ALARMED by the rising use of electronic cigarettes in the local market, anti-smoking groups want authorities to control the sale of the product as it leads to health hazards.
The People’s Health Foundation (PHF) and its partner organisations held a meeting last December and are planning to submit their findings to the relevant ministries to take action on the sale of the product.
“We are trying to inform about the health risk of electronic cigarette like tobacco usage. It sales should be under controlled and consumers must be aware of the risk. But, the electronic cigarette is not under the control of current tobacco law,” said Dr Than Sein, PHF’s president.
Among the suggestions that are likely to be forwarded to the government are electronic cigarettes should not be sold to anyone under the age of 21 and the government should control imports of this product, according to PHF.
“We expect our proposals on electronic cigarettes to be submitted to the ministries in February,” he said.
Dr Than Sein added: “There is no specific data of those using e-cigarette in the county but we find more people are using than the past. Vaping is become popular among young people”.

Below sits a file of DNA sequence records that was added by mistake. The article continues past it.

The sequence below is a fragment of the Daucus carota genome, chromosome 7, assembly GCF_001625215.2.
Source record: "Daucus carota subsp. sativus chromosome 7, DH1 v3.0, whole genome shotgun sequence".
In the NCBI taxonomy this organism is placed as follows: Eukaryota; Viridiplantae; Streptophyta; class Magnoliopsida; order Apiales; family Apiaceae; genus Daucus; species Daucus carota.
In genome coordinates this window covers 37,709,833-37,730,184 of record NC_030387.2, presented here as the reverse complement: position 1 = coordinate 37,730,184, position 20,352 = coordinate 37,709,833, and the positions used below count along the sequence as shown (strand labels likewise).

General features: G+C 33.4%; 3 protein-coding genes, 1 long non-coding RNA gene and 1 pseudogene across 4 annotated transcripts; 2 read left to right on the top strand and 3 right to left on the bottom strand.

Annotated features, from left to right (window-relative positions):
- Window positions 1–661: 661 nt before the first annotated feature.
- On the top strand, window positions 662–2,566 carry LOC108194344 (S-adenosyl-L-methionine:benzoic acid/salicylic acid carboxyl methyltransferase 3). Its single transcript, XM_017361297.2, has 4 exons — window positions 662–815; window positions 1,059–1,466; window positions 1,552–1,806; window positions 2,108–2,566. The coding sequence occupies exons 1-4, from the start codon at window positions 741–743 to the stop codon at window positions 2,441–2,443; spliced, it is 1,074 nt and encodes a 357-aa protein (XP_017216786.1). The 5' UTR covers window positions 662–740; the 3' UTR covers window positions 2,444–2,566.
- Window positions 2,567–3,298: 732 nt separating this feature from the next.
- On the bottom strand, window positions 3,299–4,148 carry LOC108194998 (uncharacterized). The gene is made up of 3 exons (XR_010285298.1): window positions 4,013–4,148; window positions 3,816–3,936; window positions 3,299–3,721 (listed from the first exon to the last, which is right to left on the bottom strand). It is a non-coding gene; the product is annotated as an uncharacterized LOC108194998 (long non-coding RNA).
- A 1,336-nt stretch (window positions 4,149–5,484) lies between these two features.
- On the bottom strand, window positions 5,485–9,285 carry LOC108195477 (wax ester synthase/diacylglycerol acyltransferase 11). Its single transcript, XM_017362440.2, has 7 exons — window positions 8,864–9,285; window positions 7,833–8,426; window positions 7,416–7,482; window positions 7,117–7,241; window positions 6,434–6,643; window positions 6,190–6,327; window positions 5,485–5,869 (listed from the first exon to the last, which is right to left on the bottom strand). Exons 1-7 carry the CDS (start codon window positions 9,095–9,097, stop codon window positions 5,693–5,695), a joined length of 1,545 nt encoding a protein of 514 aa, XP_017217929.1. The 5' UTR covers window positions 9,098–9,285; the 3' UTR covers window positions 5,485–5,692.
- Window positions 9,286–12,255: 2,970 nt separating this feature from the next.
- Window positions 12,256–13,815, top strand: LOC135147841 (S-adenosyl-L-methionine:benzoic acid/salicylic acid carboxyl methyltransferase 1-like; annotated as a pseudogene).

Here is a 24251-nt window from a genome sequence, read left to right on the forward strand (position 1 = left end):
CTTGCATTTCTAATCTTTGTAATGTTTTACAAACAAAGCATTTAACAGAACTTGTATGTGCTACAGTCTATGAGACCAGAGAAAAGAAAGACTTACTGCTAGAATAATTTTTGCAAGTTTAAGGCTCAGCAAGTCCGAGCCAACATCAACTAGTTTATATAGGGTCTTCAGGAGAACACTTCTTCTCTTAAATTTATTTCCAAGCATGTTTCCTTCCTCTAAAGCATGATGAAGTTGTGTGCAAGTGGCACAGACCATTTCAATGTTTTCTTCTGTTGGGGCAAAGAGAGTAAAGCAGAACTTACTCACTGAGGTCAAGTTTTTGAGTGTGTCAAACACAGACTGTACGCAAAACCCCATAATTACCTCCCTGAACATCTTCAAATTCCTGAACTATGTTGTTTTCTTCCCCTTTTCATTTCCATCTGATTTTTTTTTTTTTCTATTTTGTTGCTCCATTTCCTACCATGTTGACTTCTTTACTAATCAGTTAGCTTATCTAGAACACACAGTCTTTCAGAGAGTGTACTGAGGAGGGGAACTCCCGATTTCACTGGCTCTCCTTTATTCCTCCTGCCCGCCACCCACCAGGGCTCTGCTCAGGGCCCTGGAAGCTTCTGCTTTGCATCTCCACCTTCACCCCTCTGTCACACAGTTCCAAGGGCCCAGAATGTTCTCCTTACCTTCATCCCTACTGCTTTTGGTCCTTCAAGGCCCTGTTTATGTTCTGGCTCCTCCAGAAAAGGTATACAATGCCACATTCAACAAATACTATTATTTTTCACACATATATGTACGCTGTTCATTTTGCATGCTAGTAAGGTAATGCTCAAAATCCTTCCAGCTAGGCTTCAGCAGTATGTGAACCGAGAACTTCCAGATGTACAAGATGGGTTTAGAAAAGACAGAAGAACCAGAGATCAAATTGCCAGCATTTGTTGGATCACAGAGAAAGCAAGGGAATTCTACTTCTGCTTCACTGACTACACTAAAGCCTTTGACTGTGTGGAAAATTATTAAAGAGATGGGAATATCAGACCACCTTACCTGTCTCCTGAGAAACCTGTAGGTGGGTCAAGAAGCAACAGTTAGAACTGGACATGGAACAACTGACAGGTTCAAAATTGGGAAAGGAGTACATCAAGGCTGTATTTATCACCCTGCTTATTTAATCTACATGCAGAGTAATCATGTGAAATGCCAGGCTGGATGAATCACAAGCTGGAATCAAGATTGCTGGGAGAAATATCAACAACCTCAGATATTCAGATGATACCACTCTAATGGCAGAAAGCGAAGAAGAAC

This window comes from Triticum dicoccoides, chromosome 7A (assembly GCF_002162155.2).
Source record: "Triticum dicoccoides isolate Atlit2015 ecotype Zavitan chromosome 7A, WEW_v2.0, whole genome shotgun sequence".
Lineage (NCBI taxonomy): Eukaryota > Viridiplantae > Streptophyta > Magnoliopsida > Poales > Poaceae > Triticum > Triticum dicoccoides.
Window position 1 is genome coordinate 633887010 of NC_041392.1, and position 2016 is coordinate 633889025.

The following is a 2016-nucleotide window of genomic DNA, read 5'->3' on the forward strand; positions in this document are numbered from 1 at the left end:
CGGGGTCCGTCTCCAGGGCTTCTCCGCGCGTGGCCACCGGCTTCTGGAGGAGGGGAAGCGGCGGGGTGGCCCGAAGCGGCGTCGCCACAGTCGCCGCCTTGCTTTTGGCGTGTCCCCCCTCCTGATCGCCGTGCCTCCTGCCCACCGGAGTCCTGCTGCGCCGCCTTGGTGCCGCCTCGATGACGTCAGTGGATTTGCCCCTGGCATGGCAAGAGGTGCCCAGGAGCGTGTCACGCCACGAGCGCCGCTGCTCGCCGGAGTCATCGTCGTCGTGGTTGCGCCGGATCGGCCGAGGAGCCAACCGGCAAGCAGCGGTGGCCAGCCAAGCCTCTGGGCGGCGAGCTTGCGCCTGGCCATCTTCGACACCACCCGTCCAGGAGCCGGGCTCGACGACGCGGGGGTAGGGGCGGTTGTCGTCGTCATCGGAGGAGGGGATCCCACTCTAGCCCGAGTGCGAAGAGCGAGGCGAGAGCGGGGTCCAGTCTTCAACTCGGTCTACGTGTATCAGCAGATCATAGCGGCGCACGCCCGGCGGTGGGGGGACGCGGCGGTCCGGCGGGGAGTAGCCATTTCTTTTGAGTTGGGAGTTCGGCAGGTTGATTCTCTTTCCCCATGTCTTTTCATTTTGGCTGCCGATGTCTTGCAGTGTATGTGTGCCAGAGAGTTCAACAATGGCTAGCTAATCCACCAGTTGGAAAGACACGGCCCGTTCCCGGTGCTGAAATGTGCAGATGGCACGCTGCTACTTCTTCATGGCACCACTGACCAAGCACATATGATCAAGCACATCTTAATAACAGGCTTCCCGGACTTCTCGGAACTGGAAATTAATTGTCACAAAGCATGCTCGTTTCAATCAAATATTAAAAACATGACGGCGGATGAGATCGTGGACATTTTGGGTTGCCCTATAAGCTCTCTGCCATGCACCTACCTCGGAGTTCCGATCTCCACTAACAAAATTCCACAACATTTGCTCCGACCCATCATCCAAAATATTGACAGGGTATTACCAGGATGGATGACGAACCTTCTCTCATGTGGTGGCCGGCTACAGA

A spokeperson for the Non-Communicable Disease unit in the Department of Public Health said “electronic cigarettes are harmful to public health as they contain chemical ingredients like nicotine”.
Vape is used to stop smoking but some people are misusing it, said Dr Aung Thaw, a former medical superintendent of drug dependency treatment hospital.
“Although electronic cigarette or vape does not contain tobacco, its liquid contains chemical ingredients and can be harmful to health. It could also become an addiction and should be kept away from young people,” he added.
Thandar Mon, 24, said “I don’t like the smell of smoke or vape and it annoys me when people smoke cigarette or vape at public places”.
E-juice (vaping liquid) offers different flavors such as menthol, chocolate, fruit and jelly.
“I like vaping and its smell. I used it since last year to stop smoking. I think it is not serious as smoking tobacco because it does not contain tobacco,” said U Myint Thu, 29.
According to a 2014 survey of Myanmar, about 43.8 percent of men and 8.4pc of women are smokers, while 62.2pc of men and 16pc of women are tobacco users.
In addition, to control smoking in public, PHF plans to come out with tobacco-free areas in regions and university campuses by working with government and partner organisations.